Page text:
One factor is the lens' maximum resolution. The less sharp a lens is at its peak resolution, the easier I think it is to label it parfocal. If a lens is razor sharp when focused properly, even a little movement one way or the other will be quite noticeable. Not quite so much if the lens is a little soft to begin with.
Another factor that may make it easier to consider a kit lens parfocal is the lens' maximum aperture. At f/3.5-5.6 the depth of field is a lot deeper than at f/2.8, so even if the focus moves a little between 18mm and 55mm there is a lot of overlap in the DoF at the two focal lengths of the EF-S 18-55mm f/3.5-5.6 IS II. There is nowhere near as much overlap between 17mm and 55mm at f/2.8 using the EF-S 17-55mm f/2.8 IS. At 55mm with a subject distance of 10' the DoF at f/5.6 is twice the DoF at f/2.8: 2.15' vs. 1.07'.
I'm not convinced the cheaper kit lenses are truly parfocal as much as that they are effectively parfocal due to the narrower maximum apertures and lower peak resolution. In most cases you can focus at the longest focal length and then as you zoom out the increase in DoF is enough to compensate for any small movement in the true center of focus. With a true parfocal lens you could also focus at 18mm and zoom in without needing to refocus.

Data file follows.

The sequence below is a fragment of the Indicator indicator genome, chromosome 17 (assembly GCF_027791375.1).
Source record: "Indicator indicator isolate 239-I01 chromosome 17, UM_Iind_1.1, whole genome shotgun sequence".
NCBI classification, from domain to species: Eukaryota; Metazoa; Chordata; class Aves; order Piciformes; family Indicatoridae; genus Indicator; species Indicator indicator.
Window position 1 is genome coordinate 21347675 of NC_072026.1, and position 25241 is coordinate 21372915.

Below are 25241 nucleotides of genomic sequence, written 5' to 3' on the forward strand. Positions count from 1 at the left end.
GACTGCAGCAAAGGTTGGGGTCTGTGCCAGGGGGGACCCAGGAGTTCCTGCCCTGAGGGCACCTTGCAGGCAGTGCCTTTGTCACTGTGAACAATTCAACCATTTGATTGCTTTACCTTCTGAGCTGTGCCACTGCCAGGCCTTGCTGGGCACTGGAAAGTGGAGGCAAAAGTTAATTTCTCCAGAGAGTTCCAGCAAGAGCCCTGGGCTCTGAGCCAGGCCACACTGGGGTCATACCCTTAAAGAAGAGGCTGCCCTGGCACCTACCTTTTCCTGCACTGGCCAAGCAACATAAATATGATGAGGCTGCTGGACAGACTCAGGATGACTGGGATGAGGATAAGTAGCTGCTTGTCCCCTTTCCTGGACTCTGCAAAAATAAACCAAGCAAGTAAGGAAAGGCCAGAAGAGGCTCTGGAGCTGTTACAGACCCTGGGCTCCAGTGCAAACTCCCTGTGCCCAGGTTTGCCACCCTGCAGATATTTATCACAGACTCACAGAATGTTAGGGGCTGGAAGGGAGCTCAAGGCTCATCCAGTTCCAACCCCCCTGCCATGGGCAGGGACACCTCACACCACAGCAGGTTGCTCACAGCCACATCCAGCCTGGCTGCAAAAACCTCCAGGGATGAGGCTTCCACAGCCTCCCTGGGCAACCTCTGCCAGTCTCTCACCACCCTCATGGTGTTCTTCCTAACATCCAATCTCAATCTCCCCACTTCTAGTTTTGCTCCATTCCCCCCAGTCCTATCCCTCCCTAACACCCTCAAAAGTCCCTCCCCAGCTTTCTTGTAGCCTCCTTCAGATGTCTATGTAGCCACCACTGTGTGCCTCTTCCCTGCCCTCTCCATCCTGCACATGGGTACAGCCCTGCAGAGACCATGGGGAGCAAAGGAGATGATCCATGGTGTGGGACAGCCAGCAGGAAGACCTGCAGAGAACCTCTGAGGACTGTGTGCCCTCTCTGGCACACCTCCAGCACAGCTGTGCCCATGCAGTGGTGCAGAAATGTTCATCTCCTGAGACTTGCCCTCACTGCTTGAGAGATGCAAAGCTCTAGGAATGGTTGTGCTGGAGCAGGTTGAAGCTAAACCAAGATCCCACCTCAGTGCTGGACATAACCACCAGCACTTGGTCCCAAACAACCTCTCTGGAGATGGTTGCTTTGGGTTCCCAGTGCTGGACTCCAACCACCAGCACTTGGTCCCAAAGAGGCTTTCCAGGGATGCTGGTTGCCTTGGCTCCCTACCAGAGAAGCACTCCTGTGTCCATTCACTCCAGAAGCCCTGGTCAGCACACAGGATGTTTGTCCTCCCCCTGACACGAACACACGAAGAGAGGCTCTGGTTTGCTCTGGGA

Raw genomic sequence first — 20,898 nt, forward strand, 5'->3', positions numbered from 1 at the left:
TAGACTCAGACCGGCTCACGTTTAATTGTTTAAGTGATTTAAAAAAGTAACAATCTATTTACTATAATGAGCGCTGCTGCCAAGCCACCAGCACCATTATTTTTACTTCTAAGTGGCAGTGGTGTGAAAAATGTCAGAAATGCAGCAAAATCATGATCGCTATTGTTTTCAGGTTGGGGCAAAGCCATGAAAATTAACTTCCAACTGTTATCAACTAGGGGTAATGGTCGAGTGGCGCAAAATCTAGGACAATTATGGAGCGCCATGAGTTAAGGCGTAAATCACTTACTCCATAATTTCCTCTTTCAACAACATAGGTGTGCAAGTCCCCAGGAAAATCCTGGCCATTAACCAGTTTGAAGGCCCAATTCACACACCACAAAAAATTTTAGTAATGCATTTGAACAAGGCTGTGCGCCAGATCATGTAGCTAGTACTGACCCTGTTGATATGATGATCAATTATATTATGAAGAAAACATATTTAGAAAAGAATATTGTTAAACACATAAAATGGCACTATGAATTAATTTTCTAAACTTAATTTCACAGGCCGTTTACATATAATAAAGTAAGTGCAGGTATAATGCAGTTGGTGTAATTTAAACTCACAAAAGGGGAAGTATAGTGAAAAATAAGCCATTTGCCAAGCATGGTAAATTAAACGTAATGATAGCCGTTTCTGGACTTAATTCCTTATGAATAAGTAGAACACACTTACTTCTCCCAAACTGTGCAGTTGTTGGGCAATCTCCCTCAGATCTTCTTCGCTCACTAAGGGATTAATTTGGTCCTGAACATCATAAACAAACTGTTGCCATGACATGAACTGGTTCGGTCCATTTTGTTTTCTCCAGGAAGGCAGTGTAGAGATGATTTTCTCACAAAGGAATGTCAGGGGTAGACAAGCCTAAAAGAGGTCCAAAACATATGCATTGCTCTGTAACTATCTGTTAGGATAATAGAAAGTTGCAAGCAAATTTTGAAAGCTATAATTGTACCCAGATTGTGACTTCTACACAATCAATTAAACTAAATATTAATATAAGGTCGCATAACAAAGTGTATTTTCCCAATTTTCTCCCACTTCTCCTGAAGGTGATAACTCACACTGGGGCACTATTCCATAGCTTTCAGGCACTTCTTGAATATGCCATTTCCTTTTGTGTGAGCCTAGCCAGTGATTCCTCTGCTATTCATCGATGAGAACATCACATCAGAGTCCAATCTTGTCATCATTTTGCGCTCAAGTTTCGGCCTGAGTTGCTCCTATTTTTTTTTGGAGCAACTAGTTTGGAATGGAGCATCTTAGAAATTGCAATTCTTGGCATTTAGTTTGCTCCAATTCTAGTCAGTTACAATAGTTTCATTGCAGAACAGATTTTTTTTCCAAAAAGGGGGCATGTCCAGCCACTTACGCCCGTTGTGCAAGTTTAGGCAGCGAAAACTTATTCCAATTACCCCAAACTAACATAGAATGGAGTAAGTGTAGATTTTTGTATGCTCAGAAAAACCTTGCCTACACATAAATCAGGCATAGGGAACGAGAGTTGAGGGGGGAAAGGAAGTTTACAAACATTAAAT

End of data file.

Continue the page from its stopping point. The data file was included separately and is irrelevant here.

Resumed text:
For a more in-depth look at these differences between true parfocal lenses and those considered by many to be effectively parfocal, though they actually are not, please see this 2016 blog entry (written about three years after the answer above was written) from Roger Cicala of lensrentals: Mythbusting: Parfocal Photo Zooms